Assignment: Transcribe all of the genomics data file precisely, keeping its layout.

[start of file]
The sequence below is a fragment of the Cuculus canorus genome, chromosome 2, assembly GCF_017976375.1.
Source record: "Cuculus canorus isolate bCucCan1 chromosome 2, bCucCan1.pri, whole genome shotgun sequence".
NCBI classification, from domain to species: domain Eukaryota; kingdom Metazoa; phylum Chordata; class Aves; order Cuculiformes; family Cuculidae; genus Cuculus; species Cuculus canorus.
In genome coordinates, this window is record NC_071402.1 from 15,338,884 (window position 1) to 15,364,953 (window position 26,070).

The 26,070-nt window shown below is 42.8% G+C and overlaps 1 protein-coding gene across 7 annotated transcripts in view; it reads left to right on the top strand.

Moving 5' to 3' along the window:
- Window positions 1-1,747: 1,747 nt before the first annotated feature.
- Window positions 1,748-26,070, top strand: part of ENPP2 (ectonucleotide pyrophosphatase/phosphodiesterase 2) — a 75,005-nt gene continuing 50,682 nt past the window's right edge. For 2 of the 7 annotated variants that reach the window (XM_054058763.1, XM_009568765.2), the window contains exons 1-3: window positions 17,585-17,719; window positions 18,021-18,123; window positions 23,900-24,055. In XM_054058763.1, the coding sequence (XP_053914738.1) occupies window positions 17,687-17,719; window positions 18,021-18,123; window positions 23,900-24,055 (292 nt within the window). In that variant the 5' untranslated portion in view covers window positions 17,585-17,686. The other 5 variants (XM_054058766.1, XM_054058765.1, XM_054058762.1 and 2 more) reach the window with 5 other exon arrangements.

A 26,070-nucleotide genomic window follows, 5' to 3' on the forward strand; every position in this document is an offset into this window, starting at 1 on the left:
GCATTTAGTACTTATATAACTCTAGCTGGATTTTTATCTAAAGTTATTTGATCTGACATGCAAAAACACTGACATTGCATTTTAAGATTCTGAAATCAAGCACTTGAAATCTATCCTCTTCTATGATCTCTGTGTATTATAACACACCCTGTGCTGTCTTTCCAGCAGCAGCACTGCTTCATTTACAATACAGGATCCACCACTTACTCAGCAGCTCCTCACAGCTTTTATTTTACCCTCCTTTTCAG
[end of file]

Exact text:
The sequence below is a fragment of the Cuculus canorus genome, chromosome 2, assembly GCF_017976375.1.
Source record: "Cuculus canorus isolate bCucCan1 chromosome 2, bCucCan1.pri, whole genome shotgun sequence".
NCBI classification, from domain to species: domain Eukaryota; kingdom Metazoa; phylum Chordata; class Aves; order Cuculiformes; family Cuculidae; genus Cuculus; species Cuculus canorus.
In genome coordinates, this window is record NC_071402.1 from 15,338,884 (window position 1) to 15,364,953 (window position 26,070).

The 26,070-nt window shown below is 42.8% G+C and overlaps 1 protein-coding gene across 7 annotated transcripts in view; it reads left to right on the top strand.

Moving 5' to 3' along the window:
- Window positions 1-1,747: 1,747 nt before the first annotated feature.
- Window positions 1,748-26,070, top strand: part of ENPP2 (ectonucleotide pyrophosphatase/phosphodiesterase 2) — a 75,005-nt gene continuing 50,682 nt past the window's right edge. For 2 of the 7 annotated variants that reach the window (XM_054058763.1, XM_009568765.2), the window contains exons 1-3: window positions 17,585-17,719; window positions 18,021-18,123; window positions 23,900-24,055. In XM_054058763.1, the coding sequence (XP_053914738.1) occupies window positions 17,687-17,719; window positions 18,021-18,123; window positions 23,900-24,055 (292 nt within the window). In that variant the 5' untranslated portion in view covers window positions 17,585-17,686. The other 5 variants (XM_054058766.1, XM_054058765.1, XM_054058762.1 and 2 more) reach the window with 5 other exon arrangements.

A 26,070-nucleotide genomic window follows, 5' to 3' on the forward strand; every position in this document is an offset into this window, starting at 1 on the left:
GCATTTAGTACTTATATAACTCTAGCTGGATTTTTATCTAAAGTTATTTGATCTGACATGCAAAAACACTGACATTGCATTTTAAGATTCTGAAATCAAGCACTTGAAATCTATCCTCTTCTATGATCTCTGTGTATTATAACACACCCTGTGCTGTCTTTCCAGCAGCAGCACTGCTTCATTTACAATACAGGATCCACCACTTACTCAGCAGCTCCTCACAGCTTTTATTTTACCCTCCTTTTCAG